Boeing is an industry leader for a reason: they aren’t afraid to take risks by innovating. The aircraft mega-giant recently took the 777X model and threw in the world’s largest fanjet engine. The aircraft is ready to make its maiden flight in 2019. The 777X is currently being stored in Everett, Washington, where it awaits its finishing touches.
Beginning production in 2017, Boeing set out with one goal: create the largest, most efficient twin-engine jet possible. They want this jet to not only be capable of long flight paths, but to also be able to do it with the least amount of fuel possible. The 777X models are set to be daughter planes to the Boeing 777 and the 767 Dreamliner. It could be the jet to take over such flight paths as New York to Singapore.
All of this is possible due to a few different factors. First of all, the jet has a wingspan of 235 feet. This means there is room to make use of this giant of an engine. The engine itself is the G39X, and the 777X will have two of them. New technology has enabled Boeing to reduce the number of blades in the engine to 16 while maintain power. The engine is 134 inches in diameter, and is able to push out 100,000 pounds of thrust, making it 10% more efficient than the GE 90 engine. The starting price for the 777X is $350 million, and it is capable of traveling 8,700 nautical miles at once. The passenger area holds up to 425 people.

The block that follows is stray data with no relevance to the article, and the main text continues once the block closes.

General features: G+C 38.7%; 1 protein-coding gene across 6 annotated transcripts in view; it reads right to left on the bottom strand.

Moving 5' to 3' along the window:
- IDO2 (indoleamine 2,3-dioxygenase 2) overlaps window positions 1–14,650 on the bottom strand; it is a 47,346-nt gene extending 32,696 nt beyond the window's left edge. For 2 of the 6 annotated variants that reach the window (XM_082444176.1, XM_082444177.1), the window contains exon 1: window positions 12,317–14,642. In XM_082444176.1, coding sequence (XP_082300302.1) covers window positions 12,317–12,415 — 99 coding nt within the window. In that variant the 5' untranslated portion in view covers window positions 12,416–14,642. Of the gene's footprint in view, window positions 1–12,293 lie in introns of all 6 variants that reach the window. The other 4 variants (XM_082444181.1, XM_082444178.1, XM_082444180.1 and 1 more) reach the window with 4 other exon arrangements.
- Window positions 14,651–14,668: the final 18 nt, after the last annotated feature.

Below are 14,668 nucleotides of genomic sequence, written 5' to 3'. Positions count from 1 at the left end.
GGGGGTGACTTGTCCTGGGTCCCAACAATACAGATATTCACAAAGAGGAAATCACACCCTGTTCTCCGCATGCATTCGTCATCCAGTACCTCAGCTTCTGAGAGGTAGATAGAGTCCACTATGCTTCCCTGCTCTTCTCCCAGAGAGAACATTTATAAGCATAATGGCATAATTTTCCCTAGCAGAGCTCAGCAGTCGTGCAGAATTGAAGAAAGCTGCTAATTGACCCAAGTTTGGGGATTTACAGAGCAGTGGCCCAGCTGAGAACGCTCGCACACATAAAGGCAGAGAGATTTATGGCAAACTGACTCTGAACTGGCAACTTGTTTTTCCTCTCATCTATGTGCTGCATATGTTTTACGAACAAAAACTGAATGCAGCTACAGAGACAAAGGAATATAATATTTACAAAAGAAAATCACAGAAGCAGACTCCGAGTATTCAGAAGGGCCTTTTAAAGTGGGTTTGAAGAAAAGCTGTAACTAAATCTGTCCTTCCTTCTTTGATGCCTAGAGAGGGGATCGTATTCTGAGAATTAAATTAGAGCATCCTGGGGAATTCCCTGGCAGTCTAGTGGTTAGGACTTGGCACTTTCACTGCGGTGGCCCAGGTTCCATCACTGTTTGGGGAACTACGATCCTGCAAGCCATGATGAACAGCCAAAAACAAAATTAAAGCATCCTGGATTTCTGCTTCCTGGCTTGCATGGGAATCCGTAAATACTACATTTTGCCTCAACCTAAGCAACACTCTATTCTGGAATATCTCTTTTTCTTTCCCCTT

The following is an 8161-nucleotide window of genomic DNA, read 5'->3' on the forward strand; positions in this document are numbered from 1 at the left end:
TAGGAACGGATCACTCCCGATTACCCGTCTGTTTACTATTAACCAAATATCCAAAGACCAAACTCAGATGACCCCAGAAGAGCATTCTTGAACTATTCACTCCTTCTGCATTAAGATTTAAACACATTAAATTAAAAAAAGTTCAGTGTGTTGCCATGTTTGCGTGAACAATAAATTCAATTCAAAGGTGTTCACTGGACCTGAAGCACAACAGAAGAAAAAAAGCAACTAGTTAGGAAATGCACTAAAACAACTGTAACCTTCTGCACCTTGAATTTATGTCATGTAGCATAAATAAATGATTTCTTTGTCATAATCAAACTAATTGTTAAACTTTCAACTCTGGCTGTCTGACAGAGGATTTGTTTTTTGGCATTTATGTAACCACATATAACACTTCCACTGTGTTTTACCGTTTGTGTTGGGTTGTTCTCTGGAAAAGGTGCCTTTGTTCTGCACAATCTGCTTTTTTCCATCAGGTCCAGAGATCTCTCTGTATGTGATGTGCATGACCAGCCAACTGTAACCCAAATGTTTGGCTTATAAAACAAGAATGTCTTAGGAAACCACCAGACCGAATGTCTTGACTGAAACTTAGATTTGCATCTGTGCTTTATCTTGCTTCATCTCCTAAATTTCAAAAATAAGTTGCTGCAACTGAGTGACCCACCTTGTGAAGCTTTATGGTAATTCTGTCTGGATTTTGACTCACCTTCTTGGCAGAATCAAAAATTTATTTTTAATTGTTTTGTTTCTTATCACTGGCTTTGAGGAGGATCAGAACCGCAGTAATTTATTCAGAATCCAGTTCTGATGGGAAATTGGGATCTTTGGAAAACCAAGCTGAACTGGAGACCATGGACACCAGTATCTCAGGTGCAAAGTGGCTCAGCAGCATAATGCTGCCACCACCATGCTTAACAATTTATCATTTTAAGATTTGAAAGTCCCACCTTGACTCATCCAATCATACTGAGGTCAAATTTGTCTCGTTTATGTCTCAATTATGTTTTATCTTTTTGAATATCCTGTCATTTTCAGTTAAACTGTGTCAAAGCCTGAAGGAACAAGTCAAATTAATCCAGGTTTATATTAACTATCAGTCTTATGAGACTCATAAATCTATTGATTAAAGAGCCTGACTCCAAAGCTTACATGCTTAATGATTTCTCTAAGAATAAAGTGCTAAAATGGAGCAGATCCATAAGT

Boeing isn’t strictly looking for upgraded performance with the new 777X; they are also trying to make sure their passengers are fully accommodated. Boeing recently announced that they had teamed up with Gentex to offer this passenger plane dimmable windows. Boeing is trying to ensure that their 777X is unmatched by any other plane. They want to keep fuel efficiency low for the airlines, but they also want to keep passengers as comfortable as possible during their flights.
These dimmable windows are made possible by the latest EDWs. The EDWs are placed between two thin planes of glass, using electrochromic gel to darken or lighten the glass’s shade at the will of the passenger.
“We’re proud to be a continued partner with Boeing,” said Steve Downing, president and CEO of Gentex.